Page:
A Reviewer Story: Why I’m getting involved in Disabled Access Day.
Earlier this week we caught up with Gary Smith, Euan’s Guide Reviewer of the Year 2014, to talk about why Disabled Access Day is important. Gary lives in Edinburgh and is a powerchair user, on 12th March he will be heading to London to explore some of the Capital’s sites. Find out why he thinks Disabled Access Day is a great opportunity for disabled people and businesses to try new things.
How did you find out about Disabled Access Day?
I’m a reviewer for Euan’s Guide and I first heard about Disabled Access Day through their website. I love the idea of Disabled Access Day: so much of what you hear about disabled access is negative, it’s often about what you can’t do and where you can’t go. This day is a really positive and fun way to try something new and I can’t wait until 12th March when I will head to London.
Last year, I wasn’t in the country for the first event so I am really excited to be able to get involved this year.
Why is Disabled Access Day important?
Access should be for everyone and it should be every day, but we have to start somewhere and Disabled Access Day is a great day for trying new things for both people and businesses.
It’s a great day to show everyone what is possible, allowing venues to open doors and enable businesses to gain confidence. It’s a good opportunity for venues to try something new too, like a tactile tour or BSL tour and get feedback directly from their customers. Sometimes businesses can be nervous about getting it wrong, but it’s not just about the physical access, it’s the smaller things that can make a big difference. For example, great customer service and a warm welcome mean a lot to me and can make or break my experience at a venue.
When I visited Gleneagles in 2014 in advance of the Ryder Cup, I was unsure about what the access would be like but it far exceeded my expectations. The staff were really friendly and listened to my feedback when I spoke to them on the day. It’s great that Disabled Access Day provides a day for people to be able to give open and honest feedback directly to venues just like I did at Gleneagles. I think it gives people confidence, knowing that the venues are listening, after all otherwise they wouldn’t be involved in the day.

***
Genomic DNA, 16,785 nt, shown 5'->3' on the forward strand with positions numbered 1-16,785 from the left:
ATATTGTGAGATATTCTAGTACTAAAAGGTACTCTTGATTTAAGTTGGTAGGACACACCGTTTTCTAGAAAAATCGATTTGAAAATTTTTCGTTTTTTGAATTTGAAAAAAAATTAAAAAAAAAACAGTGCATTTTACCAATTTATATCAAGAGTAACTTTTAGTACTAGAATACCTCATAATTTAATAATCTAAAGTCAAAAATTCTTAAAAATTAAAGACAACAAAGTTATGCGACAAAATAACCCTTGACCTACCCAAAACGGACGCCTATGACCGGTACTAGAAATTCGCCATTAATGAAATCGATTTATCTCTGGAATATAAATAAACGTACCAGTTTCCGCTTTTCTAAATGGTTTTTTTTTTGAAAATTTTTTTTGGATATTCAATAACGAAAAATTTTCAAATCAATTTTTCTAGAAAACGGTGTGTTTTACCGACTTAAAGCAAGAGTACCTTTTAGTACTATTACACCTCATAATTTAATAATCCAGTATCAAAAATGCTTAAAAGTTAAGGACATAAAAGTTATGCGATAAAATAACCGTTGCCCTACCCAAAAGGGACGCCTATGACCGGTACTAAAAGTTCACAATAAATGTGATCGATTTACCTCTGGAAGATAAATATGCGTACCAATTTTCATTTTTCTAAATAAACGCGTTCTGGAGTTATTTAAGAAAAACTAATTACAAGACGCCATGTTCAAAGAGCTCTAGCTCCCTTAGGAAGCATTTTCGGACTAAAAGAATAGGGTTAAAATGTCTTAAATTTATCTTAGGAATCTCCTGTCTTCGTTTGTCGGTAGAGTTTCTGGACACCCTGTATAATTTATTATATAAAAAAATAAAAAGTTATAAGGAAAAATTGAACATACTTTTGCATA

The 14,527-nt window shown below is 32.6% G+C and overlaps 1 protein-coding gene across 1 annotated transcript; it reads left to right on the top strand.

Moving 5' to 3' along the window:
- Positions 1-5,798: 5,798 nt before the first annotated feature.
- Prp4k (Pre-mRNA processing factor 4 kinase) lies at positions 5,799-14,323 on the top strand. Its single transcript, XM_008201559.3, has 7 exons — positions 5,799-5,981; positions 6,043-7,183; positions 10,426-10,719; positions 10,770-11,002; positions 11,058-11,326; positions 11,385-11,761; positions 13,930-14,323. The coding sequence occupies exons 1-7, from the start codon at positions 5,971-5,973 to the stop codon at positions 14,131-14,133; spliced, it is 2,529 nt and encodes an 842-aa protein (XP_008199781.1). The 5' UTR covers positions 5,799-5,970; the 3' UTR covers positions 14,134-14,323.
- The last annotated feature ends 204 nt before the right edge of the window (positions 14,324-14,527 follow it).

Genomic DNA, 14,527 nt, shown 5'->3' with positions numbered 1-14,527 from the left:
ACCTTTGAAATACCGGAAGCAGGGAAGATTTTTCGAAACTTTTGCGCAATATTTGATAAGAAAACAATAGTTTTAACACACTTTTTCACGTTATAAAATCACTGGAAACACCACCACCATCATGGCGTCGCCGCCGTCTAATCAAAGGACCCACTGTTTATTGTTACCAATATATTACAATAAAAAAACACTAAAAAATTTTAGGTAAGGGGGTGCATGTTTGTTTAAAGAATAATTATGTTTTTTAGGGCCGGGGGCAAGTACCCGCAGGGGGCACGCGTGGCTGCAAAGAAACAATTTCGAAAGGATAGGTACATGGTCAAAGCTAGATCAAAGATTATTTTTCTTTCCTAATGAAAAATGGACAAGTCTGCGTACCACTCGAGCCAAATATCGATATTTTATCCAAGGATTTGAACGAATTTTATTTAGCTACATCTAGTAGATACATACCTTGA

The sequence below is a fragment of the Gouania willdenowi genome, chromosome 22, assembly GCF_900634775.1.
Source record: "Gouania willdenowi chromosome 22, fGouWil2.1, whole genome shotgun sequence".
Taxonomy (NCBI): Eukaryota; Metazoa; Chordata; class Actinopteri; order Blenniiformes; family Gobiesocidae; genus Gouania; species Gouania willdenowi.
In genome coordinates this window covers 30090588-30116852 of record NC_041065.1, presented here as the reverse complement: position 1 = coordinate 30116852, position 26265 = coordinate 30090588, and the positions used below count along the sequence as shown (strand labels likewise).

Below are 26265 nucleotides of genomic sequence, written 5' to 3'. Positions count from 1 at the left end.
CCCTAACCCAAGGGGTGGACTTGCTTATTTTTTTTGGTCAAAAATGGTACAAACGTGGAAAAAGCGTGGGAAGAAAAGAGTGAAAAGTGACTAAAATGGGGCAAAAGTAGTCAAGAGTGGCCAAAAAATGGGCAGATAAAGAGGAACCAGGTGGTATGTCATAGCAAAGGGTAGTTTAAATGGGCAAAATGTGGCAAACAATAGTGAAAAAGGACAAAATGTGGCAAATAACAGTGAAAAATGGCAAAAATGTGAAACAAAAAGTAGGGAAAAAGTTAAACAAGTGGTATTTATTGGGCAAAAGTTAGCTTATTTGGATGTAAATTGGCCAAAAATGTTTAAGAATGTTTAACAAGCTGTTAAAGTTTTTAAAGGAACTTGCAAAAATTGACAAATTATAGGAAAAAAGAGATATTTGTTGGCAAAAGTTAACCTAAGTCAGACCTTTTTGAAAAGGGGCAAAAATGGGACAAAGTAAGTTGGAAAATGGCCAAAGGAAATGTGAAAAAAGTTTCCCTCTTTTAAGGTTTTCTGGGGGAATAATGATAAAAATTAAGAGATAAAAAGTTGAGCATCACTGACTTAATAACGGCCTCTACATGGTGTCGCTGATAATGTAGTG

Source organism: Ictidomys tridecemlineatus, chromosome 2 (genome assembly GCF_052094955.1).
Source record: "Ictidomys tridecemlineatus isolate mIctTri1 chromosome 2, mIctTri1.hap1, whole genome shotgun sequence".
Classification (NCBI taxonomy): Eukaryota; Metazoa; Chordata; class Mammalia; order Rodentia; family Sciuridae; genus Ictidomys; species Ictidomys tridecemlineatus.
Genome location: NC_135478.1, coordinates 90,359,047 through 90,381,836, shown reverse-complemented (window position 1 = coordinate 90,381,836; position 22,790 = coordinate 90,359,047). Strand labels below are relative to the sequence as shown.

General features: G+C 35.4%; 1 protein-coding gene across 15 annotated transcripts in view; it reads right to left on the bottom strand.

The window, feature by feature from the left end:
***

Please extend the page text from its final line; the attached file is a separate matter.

When I spoke to my friend last year who was involved he said that the most memorable thing he took away from the day was that he was able to visit places he never thought were accessible. For me, that’s what is really exciting about Disabled Access Day, having the opportunity to visit a venue that perhaps I normally wouldn’t consider visiting, knowing there are people on hand to ask questions and feedback to means a lot.
Where will you go on 12th March?
I’m excited to be going to London, I have lots planned for the day! At the moment my plans are to go to the Imperial War Museum in the morning, I’ve always fancied going there but just never got around to it and they have lots planned for the day. I also want to visit the Canal Museum, some friends of mine went there last year and told me great things about it.
I’m an Annie Lennox fan so I’m also hoping to get to her talk at the Southbank Centre in the evening. It’s going to be an action packed day and I’m looking forward to feeding back to venues and leaving reviews on Euan’s Guide!
I hope you’ll join me on 12th March and visit somewhere new and leave some reviews on Euan’s Guide too!